Statistics show lots of Americans are struggling to get a decent night’s sleep. About 1 in 3 U.S. adults report not getting enough sleep every day; and approximately 40 percent report falling asleep unintentionally during the middle of the day at least once in the past month, according to the National Heart, Lung, and Blood Institute (NHLBI).
Wellness gurus preach that stress management techniques like mindfulness and mediation can help with our slumber deficit. What does the science say?
One study, published in May 2020 in the journal Sleep, found that older adults who underwent mindfulness-based treatment for insomnia (MBTI) fell asleep more quickly at night and also spent less time lying awake at night. Another study published in the same issue of Sleep coupled mindfulness training with cognitive behavioral therapy (CBT). That study found that adding mindfulness to CBT significantly improved several measures of sleep quality and also reduced pain among a group of poor sleepers with chronic pain conditions.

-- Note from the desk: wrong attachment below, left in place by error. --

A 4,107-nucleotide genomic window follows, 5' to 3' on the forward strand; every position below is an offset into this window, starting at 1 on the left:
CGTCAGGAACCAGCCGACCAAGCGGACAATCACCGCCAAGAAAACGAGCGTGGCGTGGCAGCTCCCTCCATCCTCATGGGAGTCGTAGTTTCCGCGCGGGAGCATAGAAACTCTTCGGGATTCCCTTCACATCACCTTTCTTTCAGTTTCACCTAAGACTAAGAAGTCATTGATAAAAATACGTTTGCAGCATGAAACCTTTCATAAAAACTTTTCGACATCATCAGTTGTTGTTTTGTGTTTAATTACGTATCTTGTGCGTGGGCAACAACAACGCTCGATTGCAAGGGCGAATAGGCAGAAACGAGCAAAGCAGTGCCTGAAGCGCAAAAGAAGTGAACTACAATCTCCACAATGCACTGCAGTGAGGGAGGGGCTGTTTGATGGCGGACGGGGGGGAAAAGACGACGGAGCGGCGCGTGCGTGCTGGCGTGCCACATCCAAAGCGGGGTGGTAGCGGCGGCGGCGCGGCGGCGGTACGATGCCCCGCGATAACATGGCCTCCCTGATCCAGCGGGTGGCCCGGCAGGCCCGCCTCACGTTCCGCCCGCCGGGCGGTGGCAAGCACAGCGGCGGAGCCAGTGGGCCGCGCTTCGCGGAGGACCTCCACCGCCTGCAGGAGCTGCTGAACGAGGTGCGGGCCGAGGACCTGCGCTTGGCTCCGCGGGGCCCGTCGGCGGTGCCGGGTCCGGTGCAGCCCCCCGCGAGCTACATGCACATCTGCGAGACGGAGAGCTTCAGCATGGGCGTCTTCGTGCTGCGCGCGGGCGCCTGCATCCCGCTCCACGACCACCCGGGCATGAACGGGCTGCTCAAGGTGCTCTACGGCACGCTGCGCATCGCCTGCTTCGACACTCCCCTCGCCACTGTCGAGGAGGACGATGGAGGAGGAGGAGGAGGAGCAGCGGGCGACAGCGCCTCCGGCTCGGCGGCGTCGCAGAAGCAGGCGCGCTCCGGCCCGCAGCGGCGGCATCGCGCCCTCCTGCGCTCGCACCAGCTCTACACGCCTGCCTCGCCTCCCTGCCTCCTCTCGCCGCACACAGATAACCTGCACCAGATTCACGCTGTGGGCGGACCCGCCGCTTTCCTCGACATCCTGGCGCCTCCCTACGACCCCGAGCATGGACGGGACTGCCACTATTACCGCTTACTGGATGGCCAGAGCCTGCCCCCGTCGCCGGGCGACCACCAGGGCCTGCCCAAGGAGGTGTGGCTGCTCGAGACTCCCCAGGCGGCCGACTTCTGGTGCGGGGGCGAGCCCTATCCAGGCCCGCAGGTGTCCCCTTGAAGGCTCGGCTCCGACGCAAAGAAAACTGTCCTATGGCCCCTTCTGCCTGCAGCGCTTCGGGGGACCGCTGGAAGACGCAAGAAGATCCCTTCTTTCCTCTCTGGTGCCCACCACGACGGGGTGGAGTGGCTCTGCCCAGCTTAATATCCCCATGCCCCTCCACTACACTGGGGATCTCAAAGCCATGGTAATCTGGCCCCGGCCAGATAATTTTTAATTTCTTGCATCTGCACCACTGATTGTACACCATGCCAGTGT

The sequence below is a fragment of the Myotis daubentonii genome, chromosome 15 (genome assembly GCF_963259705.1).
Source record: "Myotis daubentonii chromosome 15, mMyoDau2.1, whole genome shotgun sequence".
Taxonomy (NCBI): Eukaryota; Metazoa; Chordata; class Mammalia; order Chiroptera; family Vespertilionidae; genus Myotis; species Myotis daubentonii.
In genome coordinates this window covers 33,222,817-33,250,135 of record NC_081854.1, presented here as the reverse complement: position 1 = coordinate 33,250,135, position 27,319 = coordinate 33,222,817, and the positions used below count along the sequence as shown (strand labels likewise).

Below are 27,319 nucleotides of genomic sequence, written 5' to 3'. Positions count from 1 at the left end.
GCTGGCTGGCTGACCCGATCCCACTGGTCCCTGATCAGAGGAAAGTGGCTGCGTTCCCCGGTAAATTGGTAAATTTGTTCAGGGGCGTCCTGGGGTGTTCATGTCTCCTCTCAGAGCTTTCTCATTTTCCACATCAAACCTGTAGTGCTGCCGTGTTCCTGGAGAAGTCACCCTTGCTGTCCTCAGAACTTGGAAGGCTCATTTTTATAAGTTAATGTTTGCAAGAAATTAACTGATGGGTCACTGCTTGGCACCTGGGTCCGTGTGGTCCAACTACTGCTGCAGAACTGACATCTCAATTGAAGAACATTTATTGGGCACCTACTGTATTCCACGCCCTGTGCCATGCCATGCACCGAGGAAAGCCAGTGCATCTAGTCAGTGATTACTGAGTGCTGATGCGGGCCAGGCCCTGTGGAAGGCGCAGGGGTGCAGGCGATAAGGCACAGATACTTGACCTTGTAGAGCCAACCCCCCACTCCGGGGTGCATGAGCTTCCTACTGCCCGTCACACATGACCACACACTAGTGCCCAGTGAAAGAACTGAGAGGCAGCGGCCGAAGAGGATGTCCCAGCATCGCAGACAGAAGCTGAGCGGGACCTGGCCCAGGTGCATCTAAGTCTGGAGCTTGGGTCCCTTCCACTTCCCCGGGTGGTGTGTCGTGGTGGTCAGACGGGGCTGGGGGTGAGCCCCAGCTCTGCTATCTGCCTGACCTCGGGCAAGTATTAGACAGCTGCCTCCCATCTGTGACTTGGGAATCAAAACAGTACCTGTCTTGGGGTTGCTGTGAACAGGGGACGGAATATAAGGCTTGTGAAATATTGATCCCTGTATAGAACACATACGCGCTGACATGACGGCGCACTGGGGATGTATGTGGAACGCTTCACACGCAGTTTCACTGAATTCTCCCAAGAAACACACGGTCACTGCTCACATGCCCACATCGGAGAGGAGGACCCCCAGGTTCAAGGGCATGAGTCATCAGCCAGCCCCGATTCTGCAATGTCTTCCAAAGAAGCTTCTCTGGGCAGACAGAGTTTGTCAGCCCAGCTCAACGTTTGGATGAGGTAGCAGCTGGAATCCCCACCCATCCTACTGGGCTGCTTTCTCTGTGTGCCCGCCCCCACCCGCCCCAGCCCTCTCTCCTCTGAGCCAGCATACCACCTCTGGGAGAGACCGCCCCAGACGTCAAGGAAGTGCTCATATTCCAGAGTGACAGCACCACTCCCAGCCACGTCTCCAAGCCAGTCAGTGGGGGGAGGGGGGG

More recently, a study published in February 2023 in the International Journal of Environmental Research and Public Health revealed that online mindfulness-based interventions like mindfulness-based stress reduction improved sleep quality and reduced insomnia symptoms (among Italian participants experiencing interrupted and poor sleep during the pandemic).
“At this point, mindfulness-based treatment for insomnia is established and considered effective,” says Fiona Barwick, PhD, clinical associate professor and director of the Sleep and Circadian Health Program at Stanford University School of Medicine in California, who coauthored the mindfulness-CBT study.
These recent studies offer more data to support what previous research has shown.
How Does Mindfulness Help With Slumber?